5. Very High Temperature Remove the heat with cooling. See Crystallization.

6. Non-Lubricating Liquids No lubrication or heat dissipation. Remove the heat with a double seal and a barrier tank with forced convection flow.

7. Dry Running Pump Again, no lubrication or dissipation of heat. Remove the heat with a double seal and barrier tank with forced convectivc flow.

8. Dangerous Liquids Use a dual seal with a pressurized barrier tank.

9. Gases and Liquids Tending to Gas Gases cannot lubricate the seal faces. No dissipation of heat. Use a dual seal with forced convectivc flow.

10. Slurries and Suspended Solids Should be purged or flushed with:

■ The filtered or cleaned product

■ A compatible liquid

■ A posterior additive in the system

11. Cryogenics Cryogenic liquids are too cold for most seals. Use a metal bellows mechanical seal with no elastomer parts.

12. Corrosive Liquids Vary with the temperature. Use seal components resistant to corrosion. You should take into consideration the:

■ Elastomer parts and gaskets

■ Chemical compatibility with the face materials

■ Metallurgy: sleeve, shaft, set screws, gland, metallic parts, drive pins, clips, keyways, anti rotation pins, etc.

13. Very High Pressures Use balanced o-ring cartridge seals up to about 500 psi. Above 500 psi use the tandem double seal with the barrier fluid pressurized at /> the seal chamber pressure. Remember as pressure goes up the o-rings will extrude and metal parts will distort. Use a torsion balanced seal.

14. Hard Vacuum Use a balanced o-ring seal for industrial vacuum. For absolute pressure less than 1 kpa (1 kilopascal) use a torsion balanced seal. (Must verify this measurement)

15. Extremely High Velocity Shaft Speed Some pump companies use very high velocity, 30,000 rpm, to improve efficiency and generate high head with small equipment. Use a stationary seal, with the springs in the stationary element.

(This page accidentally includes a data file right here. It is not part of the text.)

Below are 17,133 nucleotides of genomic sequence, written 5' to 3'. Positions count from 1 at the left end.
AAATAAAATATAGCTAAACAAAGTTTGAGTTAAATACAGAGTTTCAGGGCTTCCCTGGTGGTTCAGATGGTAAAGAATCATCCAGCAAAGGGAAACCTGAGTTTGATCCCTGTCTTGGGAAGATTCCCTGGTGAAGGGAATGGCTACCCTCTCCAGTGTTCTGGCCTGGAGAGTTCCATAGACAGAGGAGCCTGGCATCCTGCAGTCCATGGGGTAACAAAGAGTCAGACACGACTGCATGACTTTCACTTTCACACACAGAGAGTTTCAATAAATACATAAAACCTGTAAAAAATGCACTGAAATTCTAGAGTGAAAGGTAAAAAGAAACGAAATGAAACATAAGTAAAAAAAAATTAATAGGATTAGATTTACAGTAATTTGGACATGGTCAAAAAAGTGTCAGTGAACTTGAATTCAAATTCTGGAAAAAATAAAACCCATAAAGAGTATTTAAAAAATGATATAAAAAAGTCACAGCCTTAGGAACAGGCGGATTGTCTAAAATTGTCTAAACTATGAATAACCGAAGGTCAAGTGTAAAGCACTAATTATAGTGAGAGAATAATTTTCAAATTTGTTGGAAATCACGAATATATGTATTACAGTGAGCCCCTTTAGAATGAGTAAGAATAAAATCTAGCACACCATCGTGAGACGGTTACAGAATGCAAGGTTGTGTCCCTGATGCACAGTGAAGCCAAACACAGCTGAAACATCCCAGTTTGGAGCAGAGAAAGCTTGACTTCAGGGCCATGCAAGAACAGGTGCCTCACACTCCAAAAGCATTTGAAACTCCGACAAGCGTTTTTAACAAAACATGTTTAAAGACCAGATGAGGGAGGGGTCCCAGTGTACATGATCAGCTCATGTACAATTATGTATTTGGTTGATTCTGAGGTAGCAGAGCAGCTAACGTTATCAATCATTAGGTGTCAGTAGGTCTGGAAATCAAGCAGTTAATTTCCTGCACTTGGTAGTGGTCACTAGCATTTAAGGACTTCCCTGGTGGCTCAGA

A big part of the overall problem with adequate mechanical seal life is trying to make a precision mechanical seal run into the same space that previously was occupied by the packing rings. Pump design evolved over time to accommodate the packing rings.

For example, the restriction bushing in the bottom of the packing stuffing box is designed to prevent the gland follower from pushing the packing out of the bottom of the box. With a mechanical seal, the restriction bushing in the bottom of the packing box is a 'dinosaur of design'. It performs no function with the mechanical seal, except to shorten its life by holding heat, preventing clean cooling liquid from arriving to the mechanical seal faces, and trapping abrasives, sediment, crystals, and dirt. If you were to remove the restriction bushing by placing the part on a lathe and machining it away, certain pumping applications could immediately quadruple the service life of the mechanical seal.

The bore of the packing box serves to hold the packing around the shaft so that the pressure from the gland follower can axially compress the rings to affect a shaft seal. With a mechanical seal, the reduced tight bore of the packing box is another dinosaur of design. It could be opened on a lathe in the same function as the removal of the restriction bushing at the bottom of the box. This would immediately triple or quadruple the service life of most mechanical seals.

Many packed pumps have an installed discharge bypass line running from the discharge nozzle of the pump to the packing box. This line damages most seals by blasting the seal with the highest concentration of solids moving through the pump. As a pump is converted from packings to mechanical seals, removing the discharge bypass line, opening the seal chamber bore, and machining the restriction bushing in the bottom of the chamber will go a long way to achieving the desired life with a mechanical seal.